Posted by: pop-break | February 4, 2013

One Man’s Thoughts About GIRLS: ‘It’s a Shame About Ray’

jason kundrath isn’t too happy with Girls this week…

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All photos courtesy of HBO/Jessica Miglio

So the hot streak is over.

While the the first three episodes were essentially perfect, episode four – “It’s A Shame About Ray” – stumbles hard in a few places. Of course, in any series, certain episodes serve as a “set up” for future episodes, tying up loose ends, and introducing new ideas. The problem here is that some of the loose ends are a bit too neatly tied up, certain major developments are suspect, and frankly, some of the writing is lackluster. Yes, at this point, my expectations are high. And to its credit, it has some bright spots. I laughed, I squirmed, I got a little teary-eyed. I’m not so much disappointed, as I am ready for the next episode.

But as for now, let’s dive in…

HANNAH SHOWS ELIJAH THE DOOR

In the episode’s opening scene, we observe the final moments of Hannah and Elijah’s short-lived cohabitation. It’s very much over, as the two of them calmly volley jabs at one another, barely maintaining civility.

I have several problems with this scene.

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Despite Hannah’s feelings of betrayal here, the two of them have a long history. And before Elijah revealed the story of those errant “few pumps” with Marnie, they were having an amazing night, professing their love for one another, and reveling in the “so many memories” they share. Yes, Dunham needs to move things along here, but it seems unrealistic for them to be splitting up, still feeling as raw and unresolved as they appear to be. Wouldn’t they have talked it out a bit?

And while they do mention the matter of the rent, Hannah seems relatively unconcerned about the financial implications of losing a roommate. But this topic – while front and center in season one – has been glossed over. Are we really to believe she’s making enough money at Grumpy’s to afford an apartment in Manhattan? Is mom helping her out again? Whatever the case, let’s hear about it soon.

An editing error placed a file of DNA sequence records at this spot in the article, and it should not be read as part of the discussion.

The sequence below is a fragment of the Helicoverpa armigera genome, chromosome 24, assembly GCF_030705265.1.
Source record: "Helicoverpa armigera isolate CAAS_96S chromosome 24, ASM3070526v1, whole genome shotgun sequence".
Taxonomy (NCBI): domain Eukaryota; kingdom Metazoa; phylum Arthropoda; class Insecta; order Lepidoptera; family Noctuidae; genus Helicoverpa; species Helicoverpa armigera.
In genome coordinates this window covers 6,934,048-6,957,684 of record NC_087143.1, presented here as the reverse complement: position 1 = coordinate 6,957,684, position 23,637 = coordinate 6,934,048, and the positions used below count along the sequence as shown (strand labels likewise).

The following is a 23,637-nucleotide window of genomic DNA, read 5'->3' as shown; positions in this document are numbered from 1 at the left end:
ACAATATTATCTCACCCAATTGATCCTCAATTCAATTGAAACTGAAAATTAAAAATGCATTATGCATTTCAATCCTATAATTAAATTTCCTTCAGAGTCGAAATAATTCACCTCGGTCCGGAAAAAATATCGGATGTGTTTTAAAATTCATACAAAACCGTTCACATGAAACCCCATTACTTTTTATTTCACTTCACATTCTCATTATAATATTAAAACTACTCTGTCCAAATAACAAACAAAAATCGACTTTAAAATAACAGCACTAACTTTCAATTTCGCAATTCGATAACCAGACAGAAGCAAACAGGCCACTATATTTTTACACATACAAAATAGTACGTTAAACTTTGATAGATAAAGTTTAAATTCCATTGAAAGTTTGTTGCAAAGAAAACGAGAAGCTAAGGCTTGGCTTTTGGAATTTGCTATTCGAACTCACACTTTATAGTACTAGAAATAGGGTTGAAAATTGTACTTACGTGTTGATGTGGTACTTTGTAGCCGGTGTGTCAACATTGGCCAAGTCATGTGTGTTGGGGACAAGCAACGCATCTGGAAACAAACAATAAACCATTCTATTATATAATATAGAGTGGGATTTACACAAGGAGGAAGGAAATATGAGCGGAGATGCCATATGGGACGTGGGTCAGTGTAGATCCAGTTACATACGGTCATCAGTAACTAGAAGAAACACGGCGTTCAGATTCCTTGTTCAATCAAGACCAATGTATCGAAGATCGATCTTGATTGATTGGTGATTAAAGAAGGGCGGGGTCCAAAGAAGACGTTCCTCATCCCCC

The most damnable element here, however, is the weak dialogue. The line about Hannah’s burritos? With the pecans? Someone cue the cricket noise. And the mention of the butt plug? Also, not very funny. Even if it’s only a set up for more talk about butt plugs at Hannah’s dinner party, it’s important to mention that the joke doesn’t get too much better there. Sorry.

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HANNAH’S DINNER PARTY DRAMA

On the surface, this scene is designed for Girls glory. Hannah unintentionally creates an awkward situation, by inviting Charlie, Audrey and Marnie to her dinner party. The tension and passive-aggression bubbles up and eventually boils over. But while these elements usually deliver satisfaction, here they merely annoy.

As Hannah holds the chef’s knife in her hand, insisting that neither Marnie nor Charlie and Audrey leave, the symbolism is clear: Hannah is a bit of a psycho. But by the end of the scene, I’m getting the sense that everyone here is mildly insane.

Lena Dunham, Jessica Miglio

AUDREY VS. MARNIE

Audrey’s verbal assault on Marnie is a minor highlight in an otherwise dismal scene. But getting there is torture.

First, there’s the bit about the butt plug again. Shoshanna’s ignorance here is less than hysterical. But it’s merely a set up. (Again.) This gives us an opportunity to learn about Marnie’s repulsion with the word “butthole.” Ray then lights the fuse, suggesting Marnie still thinks of Charlie’s butthole, which despite his casual delivery, is really too inappropriate – and simply too fucking weird – to believe. But he gets us there, and Audrey snaps, calling Marnie out for being a “stepford psycho.” And while she’s not totally right, she’s not totally wrong either. Hannah – in typical fashion – shows no remorse for creating this situation, and is more concerned with keeping her big girl party going.